Dissertation/Thesis Abstract

“I’m a Nurse, Not a Woman”: The Historical Significance of the UWM Nurse Romance Novel Collection
by Stollenwerk , Katie Elisabeth , M.A., The University of Wisconsin - Milwaukee, 2020, 229; 27995548
Abstract (Summary)

This thesis seeks to promote future collection and preservation of popular culture resources at academic libraries by demonstrating the research potential and instructional value of a particular collection—the Nurse Romance Novel collection, held by the UWM Special Collections department. The study examines the history of American nursing and the history of romance fiction, raising questions about the role mass media and popular culture played in the professionalization of nursing and in the construction of dominant ideologies about gender roles in twentieth century America. This study treats romance novels as both consumer goods and as narratives, analyzing not only their literary content but also contextualizing their production, consumption, and aesthetic conventions within the historical time period of the 1940s to 1970s. Romance fiction about nurses offers one lens through which scholars can investigate how mass media participated in society's debates about women, work, care giving, domesticity, and marriage.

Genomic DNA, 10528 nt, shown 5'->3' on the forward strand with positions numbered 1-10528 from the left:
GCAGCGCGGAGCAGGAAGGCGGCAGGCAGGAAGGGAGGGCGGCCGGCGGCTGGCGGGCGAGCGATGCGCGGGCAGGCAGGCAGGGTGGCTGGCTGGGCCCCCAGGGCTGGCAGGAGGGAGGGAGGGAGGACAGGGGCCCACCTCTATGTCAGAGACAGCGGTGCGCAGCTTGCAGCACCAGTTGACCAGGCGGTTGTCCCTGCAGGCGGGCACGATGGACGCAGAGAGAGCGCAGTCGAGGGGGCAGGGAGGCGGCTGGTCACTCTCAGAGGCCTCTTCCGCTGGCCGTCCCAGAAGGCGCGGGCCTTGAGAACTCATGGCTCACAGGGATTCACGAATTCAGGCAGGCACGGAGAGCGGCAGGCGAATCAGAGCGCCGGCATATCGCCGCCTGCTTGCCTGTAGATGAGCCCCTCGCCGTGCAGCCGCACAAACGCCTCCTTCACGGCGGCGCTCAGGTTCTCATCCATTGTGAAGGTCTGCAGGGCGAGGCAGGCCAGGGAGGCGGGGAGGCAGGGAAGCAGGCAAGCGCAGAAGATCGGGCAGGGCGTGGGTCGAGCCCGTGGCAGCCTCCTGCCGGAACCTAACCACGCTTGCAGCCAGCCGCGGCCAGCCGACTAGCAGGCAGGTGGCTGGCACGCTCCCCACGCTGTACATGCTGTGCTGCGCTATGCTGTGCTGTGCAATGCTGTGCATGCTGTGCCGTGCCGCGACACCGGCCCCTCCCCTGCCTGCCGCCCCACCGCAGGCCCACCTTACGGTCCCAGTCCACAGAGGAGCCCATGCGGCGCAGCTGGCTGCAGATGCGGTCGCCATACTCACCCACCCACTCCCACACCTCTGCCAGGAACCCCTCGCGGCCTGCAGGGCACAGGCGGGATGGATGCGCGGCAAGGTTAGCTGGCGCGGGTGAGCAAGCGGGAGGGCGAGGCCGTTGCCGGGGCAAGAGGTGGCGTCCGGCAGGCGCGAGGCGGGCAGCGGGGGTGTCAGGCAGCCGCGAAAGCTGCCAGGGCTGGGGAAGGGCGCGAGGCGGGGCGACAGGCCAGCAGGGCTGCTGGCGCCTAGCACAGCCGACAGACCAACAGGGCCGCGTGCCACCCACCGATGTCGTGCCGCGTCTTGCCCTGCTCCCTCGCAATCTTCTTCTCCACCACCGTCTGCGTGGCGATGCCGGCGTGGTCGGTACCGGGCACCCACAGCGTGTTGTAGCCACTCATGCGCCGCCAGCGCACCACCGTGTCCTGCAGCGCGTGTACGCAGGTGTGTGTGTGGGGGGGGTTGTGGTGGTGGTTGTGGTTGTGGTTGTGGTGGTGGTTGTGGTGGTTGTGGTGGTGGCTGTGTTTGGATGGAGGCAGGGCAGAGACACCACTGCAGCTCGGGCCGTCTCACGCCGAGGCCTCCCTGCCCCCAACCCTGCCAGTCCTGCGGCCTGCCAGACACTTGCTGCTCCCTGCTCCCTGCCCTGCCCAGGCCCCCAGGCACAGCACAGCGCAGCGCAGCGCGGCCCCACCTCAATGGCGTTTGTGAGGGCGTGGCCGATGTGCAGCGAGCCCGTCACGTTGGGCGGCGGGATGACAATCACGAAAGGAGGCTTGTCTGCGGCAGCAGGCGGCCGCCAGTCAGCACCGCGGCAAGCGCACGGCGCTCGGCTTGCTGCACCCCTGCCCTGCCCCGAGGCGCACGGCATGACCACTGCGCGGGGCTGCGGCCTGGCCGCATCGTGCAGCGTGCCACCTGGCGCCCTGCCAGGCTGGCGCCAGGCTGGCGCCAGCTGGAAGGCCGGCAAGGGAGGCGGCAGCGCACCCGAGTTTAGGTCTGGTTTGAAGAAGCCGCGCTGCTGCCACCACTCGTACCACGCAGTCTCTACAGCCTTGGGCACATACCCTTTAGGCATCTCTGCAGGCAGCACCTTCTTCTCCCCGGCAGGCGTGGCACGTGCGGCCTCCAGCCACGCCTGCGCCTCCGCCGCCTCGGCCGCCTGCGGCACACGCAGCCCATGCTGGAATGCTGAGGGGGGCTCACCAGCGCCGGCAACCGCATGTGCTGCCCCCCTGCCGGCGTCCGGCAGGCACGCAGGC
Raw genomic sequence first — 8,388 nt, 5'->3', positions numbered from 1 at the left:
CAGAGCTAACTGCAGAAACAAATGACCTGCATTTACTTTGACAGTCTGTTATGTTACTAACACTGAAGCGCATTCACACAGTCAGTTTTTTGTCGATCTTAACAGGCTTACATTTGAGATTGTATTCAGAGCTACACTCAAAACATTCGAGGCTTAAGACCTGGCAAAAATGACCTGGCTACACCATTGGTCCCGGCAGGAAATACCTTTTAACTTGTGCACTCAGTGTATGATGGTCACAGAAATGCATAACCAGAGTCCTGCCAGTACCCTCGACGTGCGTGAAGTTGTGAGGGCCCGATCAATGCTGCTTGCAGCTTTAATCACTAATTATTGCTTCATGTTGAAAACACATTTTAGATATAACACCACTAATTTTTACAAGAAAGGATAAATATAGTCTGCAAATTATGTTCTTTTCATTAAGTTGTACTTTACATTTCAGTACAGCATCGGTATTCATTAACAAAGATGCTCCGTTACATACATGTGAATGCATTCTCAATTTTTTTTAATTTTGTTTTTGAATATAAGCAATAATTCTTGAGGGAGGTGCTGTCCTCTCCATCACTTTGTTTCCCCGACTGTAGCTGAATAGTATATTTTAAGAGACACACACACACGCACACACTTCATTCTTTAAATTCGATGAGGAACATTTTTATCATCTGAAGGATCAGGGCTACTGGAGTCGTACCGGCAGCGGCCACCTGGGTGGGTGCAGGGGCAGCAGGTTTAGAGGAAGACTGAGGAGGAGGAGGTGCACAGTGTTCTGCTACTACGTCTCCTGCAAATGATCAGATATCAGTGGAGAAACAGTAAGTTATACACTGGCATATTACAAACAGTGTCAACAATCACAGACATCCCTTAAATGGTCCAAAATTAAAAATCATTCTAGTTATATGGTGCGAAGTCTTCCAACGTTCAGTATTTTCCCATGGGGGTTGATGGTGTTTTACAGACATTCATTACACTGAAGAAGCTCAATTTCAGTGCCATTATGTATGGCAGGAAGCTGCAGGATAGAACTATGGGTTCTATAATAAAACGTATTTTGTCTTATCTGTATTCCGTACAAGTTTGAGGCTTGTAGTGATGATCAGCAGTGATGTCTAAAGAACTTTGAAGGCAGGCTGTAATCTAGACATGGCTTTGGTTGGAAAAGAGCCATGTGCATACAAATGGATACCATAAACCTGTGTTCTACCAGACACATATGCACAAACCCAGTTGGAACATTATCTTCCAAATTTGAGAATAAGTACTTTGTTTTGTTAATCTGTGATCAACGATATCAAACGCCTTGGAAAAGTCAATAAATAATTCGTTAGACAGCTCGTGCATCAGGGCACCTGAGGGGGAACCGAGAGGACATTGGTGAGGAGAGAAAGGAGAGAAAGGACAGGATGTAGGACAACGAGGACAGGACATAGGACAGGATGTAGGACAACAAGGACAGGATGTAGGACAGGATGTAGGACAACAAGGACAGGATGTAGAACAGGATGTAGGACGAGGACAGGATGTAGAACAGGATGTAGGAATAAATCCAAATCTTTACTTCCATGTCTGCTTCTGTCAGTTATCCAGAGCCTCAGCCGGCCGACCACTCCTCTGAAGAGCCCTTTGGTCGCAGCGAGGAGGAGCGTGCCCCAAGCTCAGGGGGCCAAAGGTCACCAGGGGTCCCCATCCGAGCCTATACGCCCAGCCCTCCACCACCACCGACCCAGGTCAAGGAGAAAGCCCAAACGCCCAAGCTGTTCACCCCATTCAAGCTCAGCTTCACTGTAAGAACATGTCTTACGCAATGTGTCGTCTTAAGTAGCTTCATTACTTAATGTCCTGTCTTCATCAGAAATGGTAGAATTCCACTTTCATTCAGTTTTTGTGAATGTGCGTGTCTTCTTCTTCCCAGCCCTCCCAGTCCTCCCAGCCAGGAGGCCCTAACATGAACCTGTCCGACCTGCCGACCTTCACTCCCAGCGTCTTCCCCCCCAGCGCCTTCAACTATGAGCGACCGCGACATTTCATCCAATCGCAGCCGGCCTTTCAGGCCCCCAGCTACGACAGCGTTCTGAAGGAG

Indexing (document details)
Advisor: Evans, Christine
Commitee: Yela, Max, Austin, Joe
School: The University of Wisconsin - Milwaukee
Department: History
School Location: United States -- Wisconsin
Source: MAI 82/3(E), Masters Abstracts International
Source Type: DISSERTATION
Subjects: American history, Romance literature, Womens studies
Keywords: Library instruction, Mass media, Nursing history, Popular fiction, Romance novels, Library collections
Publication Number: 27995548
ISBN: 9798664792683
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